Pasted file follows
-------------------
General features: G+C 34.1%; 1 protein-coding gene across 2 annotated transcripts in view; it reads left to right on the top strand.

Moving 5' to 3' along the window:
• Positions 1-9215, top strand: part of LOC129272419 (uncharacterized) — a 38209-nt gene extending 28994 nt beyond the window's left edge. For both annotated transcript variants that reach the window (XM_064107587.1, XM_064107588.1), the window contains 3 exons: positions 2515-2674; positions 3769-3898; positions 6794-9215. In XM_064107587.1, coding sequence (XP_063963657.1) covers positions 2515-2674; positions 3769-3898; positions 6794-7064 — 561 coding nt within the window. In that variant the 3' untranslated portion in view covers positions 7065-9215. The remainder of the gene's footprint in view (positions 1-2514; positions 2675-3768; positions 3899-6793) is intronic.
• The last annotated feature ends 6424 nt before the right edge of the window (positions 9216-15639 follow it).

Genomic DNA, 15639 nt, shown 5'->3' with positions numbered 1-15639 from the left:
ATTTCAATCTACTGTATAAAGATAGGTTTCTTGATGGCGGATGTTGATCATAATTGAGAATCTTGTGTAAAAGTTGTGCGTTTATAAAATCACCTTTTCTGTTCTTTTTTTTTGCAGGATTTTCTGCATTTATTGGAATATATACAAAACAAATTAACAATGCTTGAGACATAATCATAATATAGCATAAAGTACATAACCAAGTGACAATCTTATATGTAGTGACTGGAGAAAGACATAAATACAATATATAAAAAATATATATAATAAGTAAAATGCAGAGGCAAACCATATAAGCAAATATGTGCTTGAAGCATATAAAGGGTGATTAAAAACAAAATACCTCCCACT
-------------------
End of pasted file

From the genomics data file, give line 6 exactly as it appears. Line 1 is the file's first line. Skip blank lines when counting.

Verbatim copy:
ATTTCAATCTACTGTATAAAGATAGGTTTCTTGATGGCGGATGTTGATCATAATTGAGAATCTTGTGTAAAAGTTGTGCGTTTATAAAATCACCTTTTCTGTTCTTTTTTTTTGCAGGATTTTCTGCATTTATTGGAATATATACAAAACAAATTAACAATGCTTGAGACATAATCATAATATAGCATAAAGTACATAACCAAGTGACAATCTTATATGTAGTGACTGGAGAAAGACATAAATACAATATATAAAAAATATATATAATAAGTAAAATGCAGAGGCAAACCATATAAGCAAATATGTGCTTGAAGCATATAAAGGGTGATTAAAAACAAAATACCTCCCACT